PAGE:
After the race, Rick told his father, “Dad, when I’m running it feels like my disability disappears.” He called himself “Free Bird” and put the words on a sign attached to his chair.

Hoyt found more engineers who used pipes and tubing to create a lighter running chair for Rick. The father and son next competed in a 10K in Springfield, Mass.,with Rick again thrusting his arms in the air at the finish line. People who had been wary of the Hoyts before began to relax and allow them to compete.

“People saw he had personality and a sense of humor,” said Hoyt.

“We’ve been able to break down a lot of barriers”


But their challenges weren’t over. Hoyt’s request to participate in the Boston Marathon was rejected in 1981 for both the individual and wheelchair divisions because, he was told, “You’re different than everyone else.” The Hoyts lined up as unofficial competitors at the back of the pack, avoiding all water stops because Hoyt wasn’t sure he could navigate in and out of them safely. They finished in 3 hours and 18 minutes.


Though the Hoyts improved to 2 hours and 50 minutes in 1982, the Boston Marathon said the Hoyts couldn’t compete officially because they had no qualifying criteria. They would need a race time under 2 hours and 50 minutes — the qualifying time for someone Rick’s age, not Dick’s.

“It was their way of getting rid of us,” Dick said.

Team Hoyt met the challenge by entering “the people’s marathon,” the Marine Marathon in Washington, D.C., and running it in 2 hours, 45 minutes, and 23 seconds. They qualified for Boston and have been official entrants ever since. 

In 1996, on the Boston Marathon’s 100th anniversary, the Hoyts were honored as “Centennial Heroes.” A bronze statue of them stands 300 yards from the marathon starting line in Hopkinton, Mass.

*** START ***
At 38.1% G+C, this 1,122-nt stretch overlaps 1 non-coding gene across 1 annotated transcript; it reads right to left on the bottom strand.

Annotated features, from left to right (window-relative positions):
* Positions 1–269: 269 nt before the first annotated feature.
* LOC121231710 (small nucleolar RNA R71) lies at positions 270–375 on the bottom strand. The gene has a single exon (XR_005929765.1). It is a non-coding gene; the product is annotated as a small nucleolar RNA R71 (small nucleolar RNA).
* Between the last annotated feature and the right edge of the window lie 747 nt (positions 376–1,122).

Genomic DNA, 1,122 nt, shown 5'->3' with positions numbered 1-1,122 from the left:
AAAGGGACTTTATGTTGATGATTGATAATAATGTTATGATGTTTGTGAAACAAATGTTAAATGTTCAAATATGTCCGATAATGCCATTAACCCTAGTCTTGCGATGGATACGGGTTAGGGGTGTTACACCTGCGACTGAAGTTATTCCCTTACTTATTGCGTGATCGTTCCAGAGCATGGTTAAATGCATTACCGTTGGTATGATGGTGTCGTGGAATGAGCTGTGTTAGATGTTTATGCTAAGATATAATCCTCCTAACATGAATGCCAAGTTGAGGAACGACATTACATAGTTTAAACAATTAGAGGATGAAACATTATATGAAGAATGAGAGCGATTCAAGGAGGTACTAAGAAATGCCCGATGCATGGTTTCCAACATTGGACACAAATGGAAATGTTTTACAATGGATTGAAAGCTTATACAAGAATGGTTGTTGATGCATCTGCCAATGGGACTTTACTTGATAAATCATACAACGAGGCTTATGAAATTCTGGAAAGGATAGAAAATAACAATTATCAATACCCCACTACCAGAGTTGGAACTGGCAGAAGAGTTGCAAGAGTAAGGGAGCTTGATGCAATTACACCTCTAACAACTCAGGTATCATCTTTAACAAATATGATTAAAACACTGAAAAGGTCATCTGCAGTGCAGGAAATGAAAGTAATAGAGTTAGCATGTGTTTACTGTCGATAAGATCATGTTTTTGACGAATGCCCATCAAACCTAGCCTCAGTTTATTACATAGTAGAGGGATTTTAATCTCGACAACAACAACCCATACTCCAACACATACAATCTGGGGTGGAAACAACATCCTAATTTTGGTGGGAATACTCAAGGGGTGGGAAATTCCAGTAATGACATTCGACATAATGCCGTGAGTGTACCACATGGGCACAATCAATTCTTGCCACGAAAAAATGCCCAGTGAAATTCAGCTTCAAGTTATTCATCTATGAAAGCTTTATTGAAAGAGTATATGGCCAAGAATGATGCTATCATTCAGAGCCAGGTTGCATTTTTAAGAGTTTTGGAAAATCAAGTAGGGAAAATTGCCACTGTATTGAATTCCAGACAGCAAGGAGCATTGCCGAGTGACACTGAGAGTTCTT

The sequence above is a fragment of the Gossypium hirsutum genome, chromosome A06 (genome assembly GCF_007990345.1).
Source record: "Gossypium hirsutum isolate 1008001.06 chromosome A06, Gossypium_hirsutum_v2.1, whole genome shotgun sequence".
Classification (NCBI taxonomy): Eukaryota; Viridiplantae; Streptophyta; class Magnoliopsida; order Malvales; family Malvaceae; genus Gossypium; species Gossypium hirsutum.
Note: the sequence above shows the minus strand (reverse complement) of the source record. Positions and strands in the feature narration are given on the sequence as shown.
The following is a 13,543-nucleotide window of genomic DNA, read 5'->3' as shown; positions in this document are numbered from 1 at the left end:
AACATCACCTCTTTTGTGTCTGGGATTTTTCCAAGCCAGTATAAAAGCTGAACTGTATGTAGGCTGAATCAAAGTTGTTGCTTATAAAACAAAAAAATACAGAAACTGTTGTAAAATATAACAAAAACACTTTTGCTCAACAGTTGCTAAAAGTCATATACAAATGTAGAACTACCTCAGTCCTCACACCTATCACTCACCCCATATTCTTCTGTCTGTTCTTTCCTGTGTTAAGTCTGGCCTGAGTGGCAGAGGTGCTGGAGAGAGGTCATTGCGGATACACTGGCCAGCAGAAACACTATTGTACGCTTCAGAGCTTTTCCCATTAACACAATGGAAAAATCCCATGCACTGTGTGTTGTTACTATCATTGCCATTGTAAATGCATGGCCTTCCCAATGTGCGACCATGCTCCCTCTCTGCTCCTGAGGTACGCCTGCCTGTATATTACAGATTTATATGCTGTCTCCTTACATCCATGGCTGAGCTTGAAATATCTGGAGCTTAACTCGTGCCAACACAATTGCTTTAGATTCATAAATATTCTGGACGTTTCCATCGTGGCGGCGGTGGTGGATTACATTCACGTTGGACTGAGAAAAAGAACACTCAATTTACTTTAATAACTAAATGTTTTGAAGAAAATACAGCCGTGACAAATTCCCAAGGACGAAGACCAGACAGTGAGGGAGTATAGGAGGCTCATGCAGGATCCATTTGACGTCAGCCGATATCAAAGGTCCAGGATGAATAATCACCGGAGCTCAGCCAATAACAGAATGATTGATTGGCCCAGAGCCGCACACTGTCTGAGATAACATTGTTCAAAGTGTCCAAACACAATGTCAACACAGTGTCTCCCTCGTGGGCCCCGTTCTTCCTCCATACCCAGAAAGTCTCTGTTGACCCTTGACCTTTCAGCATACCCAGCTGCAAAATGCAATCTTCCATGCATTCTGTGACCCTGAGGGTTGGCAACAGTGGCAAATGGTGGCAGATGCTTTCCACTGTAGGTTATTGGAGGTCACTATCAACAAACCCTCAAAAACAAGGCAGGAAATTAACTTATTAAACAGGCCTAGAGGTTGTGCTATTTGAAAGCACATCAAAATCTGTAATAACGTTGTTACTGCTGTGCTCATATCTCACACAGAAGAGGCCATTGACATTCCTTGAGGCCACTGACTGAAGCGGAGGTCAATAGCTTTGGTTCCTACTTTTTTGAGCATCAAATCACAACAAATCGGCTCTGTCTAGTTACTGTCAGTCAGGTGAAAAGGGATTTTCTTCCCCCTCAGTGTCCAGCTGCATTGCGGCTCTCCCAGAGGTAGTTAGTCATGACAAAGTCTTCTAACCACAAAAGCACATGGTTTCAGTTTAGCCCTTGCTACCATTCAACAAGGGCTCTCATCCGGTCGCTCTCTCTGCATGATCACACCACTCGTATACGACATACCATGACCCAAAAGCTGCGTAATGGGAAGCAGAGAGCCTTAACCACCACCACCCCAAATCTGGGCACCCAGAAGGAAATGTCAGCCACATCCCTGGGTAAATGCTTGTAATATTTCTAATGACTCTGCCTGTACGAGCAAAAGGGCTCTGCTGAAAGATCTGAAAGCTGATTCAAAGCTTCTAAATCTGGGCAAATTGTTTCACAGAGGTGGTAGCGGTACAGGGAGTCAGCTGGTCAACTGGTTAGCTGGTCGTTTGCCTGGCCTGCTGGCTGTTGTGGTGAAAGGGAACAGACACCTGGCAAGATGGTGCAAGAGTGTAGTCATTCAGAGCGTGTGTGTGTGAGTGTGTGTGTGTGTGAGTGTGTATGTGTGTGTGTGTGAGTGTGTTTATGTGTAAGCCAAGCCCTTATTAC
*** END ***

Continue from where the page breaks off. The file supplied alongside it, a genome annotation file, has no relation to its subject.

“We’ve come a long way and been able to break down a lot of barriers along the way,” Hoyt said. 

“What a hero”

The Hoyts set their eyes on triathlons next, though Dick could not swim, had not been on a bike since age 6, and had only nine months to train. In their first try, they finished “next to last, but not last,” and went on to compete in 279 more.

In 1989, the Hoyts completed the famed Ironman Triathlon in Kona, Hawaii — a 2.4-mile ocean swim, a 112-mile bike ride, and a 26.2-mile marathon. Since then, they have competed in five Ironmans. For the swim portions, Rick reclines in a life preserver on a beanbag chair on the floor of a 9-foot Boston Whaler that’s attached to Dick’s swim vest.

In another endurance test in 1992, the Hoyts ran and biked across the United States, from Santa Monica Pier in California to Long Wharf in Boston, covering 3,770 miles in 45 straight days, without a day off. The next morning, they competed in a triathlon in Fairlee, Vt.

Rick Hoyt graduated from Boston University in 1993 and lives in his own apartment with the help of aides. Due to their advancing years, the Hoyts plan to skip most long races in the future, though they will run their final Boston Marathon in 2014, having been stopped at the 22-mile marker by the bombing this year.

After Hoyt’s presentation, Lauren O’Loughlin ’14 (Hopkinton, Mass.) stood in line to meet him for the first time.

“He’s a celebrity in my hometown,” O’Loughlin said. “He’s a huge inspiration, and I loved to hear him talk.”

“What a hero,” said Mary Ellen Hudner, the mother of James Hudner ’17 (Canton, Mass.). “I’ve seen them in the marathon year after year. I had no idea they had done the Ironman Triathlon. That’s beyond incredible. It just blows my mind. It humbles me that somebody would go to the lengths that he goes. He’ll be a saint up in heaven, that’s for sure.


— Vicki-Ann Downing